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John Fahey: A born leader bows out

Posted by ACU on 15 October 2020
On September 12, ACU's Chancellor John Fahey took his final breath after a life spanning 75 years. Some months before his death, we spent a few hours with him in his home, where he spoke of reaching the highs of professional success, and plunging to the lows of personal tragedy.

As Fahey led the way into his living room, his wife Colleen could be heard pottering elsewhere in the house. In the hallway was a framed certificate from the Olympics in 2000, a subtle memento of his leading role in Sydney's winning bid to host the event. Further along, a signed bat from Australian cricket legend Adam Gilchrist, a reminder of Fahey's fondness for sport, and, of one other thing: that firm handshake came from the arm of an ex-politician, but also, an ex-sportsman.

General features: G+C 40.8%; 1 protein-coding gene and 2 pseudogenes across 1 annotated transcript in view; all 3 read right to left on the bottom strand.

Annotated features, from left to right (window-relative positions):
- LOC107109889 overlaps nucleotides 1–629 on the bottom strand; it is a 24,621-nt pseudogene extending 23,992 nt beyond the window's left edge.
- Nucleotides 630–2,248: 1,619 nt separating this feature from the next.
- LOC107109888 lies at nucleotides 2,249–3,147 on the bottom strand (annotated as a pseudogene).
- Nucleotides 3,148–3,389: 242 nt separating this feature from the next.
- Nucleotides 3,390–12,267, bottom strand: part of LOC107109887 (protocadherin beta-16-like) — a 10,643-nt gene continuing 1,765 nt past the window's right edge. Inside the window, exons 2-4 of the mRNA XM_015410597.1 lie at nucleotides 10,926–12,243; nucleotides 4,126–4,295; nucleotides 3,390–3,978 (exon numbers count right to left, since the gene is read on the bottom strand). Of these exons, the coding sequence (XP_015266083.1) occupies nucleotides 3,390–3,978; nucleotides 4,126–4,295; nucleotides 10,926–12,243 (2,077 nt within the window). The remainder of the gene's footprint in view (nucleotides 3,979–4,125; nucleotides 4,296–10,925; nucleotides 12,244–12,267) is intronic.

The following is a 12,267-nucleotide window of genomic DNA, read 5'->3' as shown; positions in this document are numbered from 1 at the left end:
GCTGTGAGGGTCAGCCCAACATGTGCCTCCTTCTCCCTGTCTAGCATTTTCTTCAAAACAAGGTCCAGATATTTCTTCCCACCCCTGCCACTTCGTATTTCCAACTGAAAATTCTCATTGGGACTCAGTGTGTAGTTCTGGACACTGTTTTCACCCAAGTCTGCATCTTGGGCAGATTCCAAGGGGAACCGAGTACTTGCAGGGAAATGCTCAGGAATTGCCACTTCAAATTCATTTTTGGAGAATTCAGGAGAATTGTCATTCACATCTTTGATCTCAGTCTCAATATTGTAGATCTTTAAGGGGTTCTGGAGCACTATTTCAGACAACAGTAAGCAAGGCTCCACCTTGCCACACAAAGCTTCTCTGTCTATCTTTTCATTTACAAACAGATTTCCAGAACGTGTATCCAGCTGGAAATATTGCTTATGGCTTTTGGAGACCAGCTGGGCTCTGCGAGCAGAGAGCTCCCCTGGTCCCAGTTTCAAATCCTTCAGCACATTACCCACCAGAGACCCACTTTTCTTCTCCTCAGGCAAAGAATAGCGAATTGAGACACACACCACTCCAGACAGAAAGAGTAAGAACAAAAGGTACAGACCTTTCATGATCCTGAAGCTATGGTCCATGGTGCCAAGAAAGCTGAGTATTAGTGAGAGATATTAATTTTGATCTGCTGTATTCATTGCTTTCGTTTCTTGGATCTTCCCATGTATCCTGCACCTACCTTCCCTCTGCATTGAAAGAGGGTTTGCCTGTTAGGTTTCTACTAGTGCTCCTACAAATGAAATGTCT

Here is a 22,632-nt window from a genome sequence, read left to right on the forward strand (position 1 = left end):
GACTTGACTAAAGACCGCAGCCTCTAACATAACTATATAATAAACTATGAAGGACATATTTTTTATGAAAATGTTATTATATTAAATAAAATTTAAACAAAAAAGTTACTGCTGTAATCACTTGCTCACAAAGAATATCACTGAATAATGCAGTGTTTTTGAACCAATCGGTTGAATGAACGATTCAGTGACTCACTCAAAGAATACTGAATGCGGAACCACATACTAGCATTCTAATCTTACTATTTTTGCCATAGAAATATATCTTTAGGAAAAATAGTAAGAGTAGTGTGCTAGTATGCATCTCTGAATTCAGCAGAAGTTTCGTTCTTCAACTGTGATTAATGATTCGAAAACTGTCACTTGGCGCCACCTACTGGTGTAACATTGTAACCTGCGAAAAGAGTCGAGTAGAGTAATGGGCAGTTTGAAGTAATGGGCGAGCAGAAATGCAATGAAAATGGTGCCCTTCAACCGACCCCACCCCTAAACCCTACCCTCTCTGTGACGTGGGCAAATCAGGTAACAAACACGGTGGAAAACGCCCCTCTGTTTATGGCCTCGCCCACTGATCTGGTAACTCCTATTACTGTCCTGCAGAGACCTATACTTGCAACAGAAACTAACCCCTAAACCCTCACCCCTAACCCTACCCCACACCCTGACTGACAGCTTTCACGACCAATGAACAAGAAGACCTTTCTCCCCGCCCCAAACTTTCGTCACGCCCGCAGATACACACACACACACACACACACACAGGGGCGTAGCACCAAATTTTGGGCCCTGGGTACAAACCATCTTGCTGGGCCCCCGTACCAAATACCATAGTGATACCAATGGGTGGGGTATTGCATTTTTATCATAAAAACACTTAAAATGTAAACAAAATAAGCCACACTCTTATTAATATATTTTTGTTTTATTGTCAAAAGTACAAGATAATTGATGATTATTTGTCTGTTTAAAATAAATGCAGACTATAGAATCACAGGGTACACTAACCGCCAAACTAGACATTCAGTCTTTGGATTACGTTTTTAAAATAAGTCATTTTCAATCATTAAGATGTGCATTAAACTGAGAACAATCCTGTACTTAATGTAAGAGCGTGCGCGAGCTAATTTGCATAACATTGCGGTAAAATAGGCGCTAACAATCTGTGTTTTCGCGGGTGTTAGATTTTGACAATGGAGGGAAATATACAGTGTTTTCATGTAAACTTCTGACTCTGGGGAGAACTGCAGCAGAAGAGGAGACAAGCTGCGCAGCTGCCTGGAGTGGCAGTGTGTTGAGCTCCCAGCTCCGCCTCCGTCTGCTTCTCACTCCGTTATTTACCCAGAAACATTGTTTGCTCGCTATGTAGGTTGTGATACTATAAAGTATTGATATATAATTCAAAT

In the 1960s, long before Fahey donned a tailored suit in NSW parliament as the state's 38th premier, he took the field in the blue-and-white of the Canterbury Bulldogs. He was a long-time patron of the club and a one-eyed fan, and on September 12, when Fahey hung up his boots after a long battle with cancer, the Bulldogs were among the first to pay tribute.

"He was a man of honour and a great friend of not only the Bulldogs, but Australian sport in general," said club chair Lynne Anderson. "He will be sadly missed, but forever a part of the Bulldogs family."

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